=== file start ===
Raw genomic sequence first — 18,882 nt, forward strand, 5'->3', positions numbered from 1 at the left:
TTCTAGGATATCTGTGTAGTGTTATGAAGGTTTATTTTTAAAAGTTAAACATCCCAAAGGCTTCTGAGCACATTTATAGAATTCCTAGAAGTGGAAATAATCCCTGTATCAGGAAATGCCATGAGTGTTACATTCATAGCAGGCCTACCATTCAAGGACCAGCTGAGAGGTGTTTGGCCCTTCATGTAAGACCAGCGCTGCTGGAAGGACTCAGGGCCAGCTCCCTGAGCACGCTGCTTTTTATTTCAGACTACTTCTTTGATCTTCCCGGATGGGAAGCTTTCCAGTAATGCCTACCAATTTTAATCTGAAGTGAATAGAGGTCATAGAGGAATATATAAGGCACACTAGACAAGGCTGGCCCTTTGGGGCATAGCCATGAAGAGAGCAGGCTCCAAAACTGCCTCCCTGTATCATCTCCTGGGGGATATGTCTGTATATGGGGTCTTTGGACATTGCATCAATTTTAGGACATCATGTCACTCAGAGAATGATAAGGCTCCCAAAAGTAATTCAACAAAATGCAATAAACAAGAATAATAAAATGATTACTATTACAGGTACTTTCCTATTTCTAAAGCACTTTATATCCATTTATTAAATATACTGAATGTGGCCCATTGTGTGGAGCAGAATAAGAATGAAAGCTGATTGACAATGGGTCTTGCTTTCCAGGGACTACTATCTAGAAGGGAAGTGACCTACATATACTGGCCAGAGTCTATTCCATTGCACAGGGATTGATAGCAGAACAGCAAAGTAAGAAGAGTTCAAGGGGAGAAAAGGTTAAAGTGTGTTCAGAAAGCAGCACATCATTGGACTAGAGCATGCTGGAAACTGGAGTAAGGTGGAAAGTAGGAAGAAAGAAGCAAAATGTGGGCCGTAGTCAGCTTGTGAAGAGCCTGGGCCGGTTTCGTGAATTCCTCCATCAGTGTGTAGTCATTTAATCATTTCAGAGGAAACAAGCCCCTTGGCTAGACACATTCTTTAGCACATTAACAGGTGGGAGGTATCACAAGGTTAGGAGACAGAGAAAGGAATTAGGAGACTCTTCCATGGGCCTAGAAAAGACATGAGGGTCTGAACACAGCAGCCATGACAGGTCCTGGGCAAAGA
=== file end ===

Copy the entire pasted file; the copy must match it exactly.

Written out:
Raw genomic sequence first — 18,882 nt, forward strand, 5'->3', positions numbered from 1 at the left:
TTCTAGGATATCTGTGTAGTGTTATGAAGGTTTATTTTTAAAAGTTAAACATCCCAAAGGCTTCTGAGCACATTTATAGAATTCCTAGAAGTGGAAATAATCCCTGTATCAGGAAATGCCATGAGTGTTACATTCATAGCAGGCCTACCATTCAAGGACCAGCTGAGAGGTGTTTGGCCCTTCATGTAAGACCAGCGCTGCTGGAAGGACTCAGGGCCAGCTCCCTGAGCACGCTGCTTTTTATTTCAGACTACTTCTTTGATCTTCCCGGATGGGAAGCTTTCCAGTAATGCCTACCAATTTTAATCTGAAGTGAATAGAGGTCATAGAGGAATATATAAGGCACACTAGACAAGGCTGGCCCTTTGGGGCATAGCCATGAAGAGAGCAGGCTCCAAAACTGCCTCCCTGTATCATCTCCTGGGGGATATGTCTGTATATGGGGTCTTTGGACATTGCATCAATTTTAGGACATCATGTCACTCAGAGAATGATAAGGCTCCCAAAAGTAATTCAACAAAATGCAATAAACAAGAATAATAAAATGATTACTATTACAGGTACTTTCCTATTTCTAAAGCACTTTATATCCATTTATTAAATATACTGAATGTGGCCCATTGTGTGGAGCAGAATAAGAATGAAAGCTGATTGACAATGGGTCTTGCTTTCCAGGGACTACTATCTAGAAGGGAAGTGACCTACATATACTGGCCAGAGTCTATTCCATTGCACAGGGATTGATAGCAGAACAGCAAAGTAAGAAGAGTTCAAGGGGAGAAAAGGTTAAAGTGTGTTCAGAAAGCAGCACATCATTGGACTAGAGCATGCTGGAAACTGGAGTAAGGTGGAAAGTAGGAAGAAAGAAGCAAAATGTGGGCCGTAGTCAGCTTGTGAAGAGCCTGGGCCGGTTTCGTGAATTCCTCCATCAGTGTGTAGTCATTTAATCATTTCAGAGGAAACAAGCCCCTTGGCTAGACACATTCTTTAGCACATTAACAGGTGGGAGGTATCACAAGGTTAGGAGACAGAGAAAGGAATTAGGAGACTCTTCCATGGGCCTAGAAAAGACATGAGGGTCTGAACACAGCAGCCATGACAGGTCCTGGGCAAAGA